by Bryn Watkins
Sam sits on a concrete pew, picking at the pigeon poop, sometimes watching the skateboarders whose
whoosh, screech, skin-padded smacks
climb in baroque counterpoint
to the hymns clanging out of the church bell tower.
For the beauty of the earth, for the beauty of the skies,
sound waves knocking through and into the
long hair and baggy clothes and at-brimmed baseball hats that roll along the white-gray cement
with plastic noise.
up the walls, around and then over the ridges,
staccato interruptions picking crests
out of the single-volumed Sunday praise
blessing the air in Catholic
from the brick steeple across the street.
Sam turns around to me and gasps, squealing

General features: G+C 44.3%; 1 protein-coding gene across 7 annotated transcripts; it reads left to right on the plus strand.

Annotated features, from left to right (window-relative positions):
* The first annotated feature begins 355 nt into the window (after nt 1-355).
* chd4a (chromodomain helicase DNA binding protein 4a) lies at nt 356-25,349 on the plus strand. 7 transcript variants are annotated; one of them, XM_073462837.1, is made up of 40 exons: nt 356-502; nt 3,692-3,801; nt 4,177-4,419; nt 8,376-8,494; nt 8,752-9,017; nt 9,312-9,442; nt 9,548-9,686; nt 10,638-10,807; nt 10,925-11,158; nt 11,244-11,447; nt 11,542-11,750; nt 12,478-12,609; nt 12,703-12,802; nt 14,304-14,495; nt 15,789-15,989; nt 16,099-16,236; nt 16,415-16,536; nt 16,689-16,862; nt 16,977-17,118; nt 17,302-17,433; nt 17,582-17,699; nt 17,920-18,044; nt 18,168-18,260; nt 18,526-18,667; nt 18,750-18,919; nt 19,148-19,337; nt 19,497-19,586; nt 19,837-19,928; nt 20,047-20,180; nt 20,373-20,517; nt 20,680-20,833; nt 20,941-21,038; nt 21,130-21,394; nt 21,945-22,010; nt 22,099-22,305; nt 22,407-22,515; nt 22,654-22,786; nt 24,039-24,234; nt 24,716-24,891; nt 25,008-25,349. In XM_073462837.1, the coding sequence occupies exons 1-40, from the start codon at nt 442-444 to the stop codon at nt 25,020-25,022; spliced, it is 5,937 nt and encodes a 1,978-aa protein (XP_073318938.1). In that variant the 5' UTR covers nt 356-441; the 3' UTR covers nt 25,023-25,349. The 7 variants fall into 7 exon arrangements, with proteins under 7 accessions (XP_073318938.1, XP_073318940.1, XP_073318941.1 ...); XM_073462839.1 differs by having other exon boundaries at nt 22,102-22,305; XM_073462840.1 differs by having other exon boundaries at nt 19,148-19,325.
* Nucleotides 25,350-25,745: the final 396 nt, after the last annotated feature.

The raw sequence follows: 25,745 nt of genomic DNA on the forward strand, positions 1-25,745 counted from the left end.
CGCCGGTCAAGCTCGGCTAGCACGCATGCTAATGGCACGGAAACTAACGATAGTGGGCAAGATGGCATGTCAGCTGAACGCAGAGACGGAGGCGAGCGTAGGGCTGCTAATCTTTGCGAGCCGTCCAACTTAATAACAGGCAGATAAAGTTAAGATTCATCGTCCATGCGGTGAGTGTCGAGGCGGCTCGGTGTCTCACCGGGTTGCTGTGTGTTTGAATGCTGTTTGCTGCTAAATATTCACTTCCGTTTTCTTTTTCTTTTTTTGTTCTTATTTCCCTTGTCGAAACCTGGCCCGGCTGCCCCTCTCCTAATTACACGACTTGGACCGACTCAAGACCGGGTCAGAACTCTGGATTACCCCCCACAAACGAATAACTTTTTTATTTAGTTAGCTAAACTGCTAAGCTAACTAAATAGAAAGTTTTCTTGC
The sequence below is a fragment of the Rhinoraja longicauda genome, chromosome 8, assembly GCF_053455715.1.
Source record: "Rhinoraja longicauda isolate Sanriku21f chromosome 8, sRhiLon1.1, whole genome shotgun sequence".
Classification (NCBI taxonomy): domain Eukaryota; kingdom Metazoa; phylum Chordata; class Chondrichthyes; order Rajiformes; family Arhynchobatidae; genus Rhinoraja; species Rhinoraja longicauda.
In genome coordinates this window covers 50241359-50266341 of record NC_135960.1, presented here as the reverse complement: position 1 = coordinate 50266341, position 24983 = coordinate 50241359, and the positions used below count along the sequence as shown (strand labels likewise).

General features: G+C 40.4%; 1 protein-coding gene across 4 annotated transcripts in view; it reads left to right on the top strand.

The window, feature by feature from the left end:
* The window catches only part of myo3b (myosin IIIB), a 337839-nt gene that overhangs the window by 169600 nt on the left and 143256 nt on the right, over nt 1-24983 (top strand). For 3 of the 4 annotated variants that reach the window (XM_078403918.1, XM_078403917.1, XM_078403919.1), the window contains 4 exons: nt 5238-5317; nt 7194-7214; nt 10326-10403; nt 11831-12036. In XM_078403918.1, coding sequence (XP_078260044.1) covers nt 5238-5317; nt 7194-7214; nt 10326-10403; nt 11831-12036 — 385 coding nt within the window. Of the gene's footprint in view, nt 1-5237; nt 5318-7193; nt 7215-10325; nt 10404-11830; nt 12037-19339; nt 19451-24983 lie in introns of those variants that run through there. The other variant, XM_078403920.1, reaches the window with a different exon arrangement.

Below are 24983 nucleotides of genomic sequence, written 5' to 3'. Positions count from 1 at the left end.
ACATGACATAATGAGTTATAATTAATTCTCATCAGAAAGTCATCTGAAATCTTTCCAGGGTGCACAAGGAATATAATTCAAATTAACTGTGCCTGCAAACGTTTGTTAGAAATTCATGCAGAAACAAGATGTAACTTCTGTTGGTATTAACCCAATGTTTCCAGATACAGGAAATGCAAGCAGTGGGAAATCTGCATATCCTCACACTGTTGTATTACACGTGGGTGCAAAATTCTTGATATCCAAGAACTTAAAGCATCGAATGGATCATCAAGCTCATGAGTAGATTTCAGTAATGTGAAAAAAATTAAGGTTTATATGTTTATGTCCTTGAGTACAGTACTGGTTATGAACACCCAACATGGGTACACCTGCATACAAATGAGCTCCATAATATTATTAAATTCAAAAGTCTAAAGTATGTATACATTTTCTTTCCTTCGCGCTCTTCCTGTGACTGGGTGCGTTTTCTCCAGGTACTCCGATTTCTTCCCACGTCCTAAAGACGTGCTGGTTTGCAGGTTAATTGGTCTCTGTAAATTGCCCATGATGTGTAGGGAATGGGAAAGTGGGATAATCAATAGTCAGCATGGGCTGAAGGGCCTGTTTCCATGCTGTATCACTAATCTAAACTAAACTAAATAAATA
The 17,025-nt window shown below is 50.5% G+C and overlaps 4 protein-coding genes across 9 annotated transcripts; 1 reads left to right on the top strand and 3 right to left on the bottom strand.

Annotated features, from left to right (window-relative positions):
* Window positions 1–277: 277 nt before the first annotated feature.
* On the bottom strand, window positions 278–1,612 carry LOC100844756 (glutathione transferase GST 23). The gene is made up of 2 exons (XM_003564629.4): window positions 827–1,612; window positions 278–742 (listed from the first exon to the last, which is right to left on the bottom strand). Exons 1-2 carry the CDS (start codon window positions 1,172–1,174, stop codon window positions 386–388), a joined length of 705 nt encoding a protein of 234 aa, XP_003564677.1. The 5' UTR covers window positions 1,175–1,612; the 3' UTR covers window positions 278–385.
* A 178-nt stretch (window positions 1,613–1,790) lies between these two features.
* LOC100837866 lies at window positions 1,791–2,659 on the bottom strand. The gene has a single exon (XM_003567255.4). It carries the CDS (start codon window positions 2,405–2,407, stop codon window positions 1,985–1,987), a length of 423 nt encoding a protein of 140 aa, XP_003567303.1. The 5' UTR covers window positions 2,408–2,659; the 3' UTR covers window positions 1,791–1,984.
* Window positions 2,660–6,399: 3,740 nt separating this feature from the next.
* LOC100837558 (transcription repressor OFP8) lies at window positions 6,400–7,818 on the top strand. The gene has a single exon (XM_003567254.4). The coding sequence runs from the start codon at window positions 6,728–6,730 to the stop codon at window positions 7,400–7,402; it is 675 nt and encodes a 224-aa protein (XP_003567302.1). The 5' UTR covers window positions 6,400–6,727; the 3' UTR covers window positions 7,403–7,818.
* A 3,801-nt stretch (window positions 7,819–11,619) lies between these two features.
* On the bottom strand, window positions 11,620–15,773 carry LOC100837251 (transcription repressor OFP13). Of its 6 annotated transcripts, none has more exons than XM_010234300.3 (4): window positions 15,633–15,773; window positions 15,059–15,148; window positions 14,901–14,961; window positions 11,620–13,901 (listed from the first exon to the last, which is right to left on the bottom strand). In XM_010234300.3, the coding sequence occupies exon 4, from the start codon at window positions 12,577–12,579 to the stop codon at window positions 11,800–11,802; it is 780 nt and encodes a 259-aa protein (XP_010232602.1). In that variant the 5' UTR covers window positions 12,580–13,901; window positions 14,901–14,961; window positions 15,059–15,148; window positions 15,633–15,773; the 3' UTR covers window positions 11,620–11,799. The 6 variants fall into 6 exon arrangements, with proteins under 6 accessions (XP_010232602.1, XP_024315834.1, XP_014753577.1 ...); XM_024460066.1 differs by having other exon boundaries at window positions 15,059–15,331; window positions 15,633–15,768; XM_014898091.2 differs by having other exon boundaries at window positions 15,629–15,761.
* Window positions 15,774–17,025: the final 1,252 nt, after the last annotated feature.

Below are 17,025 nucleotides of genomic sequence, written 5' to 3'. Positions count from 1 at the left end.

How did he do that!
and one of the skateboarders, having feigned obliviousness, shoots a smirk our way.
He is a ying priest
crossing us with his eyes,
the Father the Son the Holy Ghost
before tumbling onto his rubber soles
that ricochet softly off the small park’s shoulders
like sock feet on kitchen tile in the quiet middle of the night, God careening onto the earth musically,
from His skateboard,
because the Sabbath is His day off.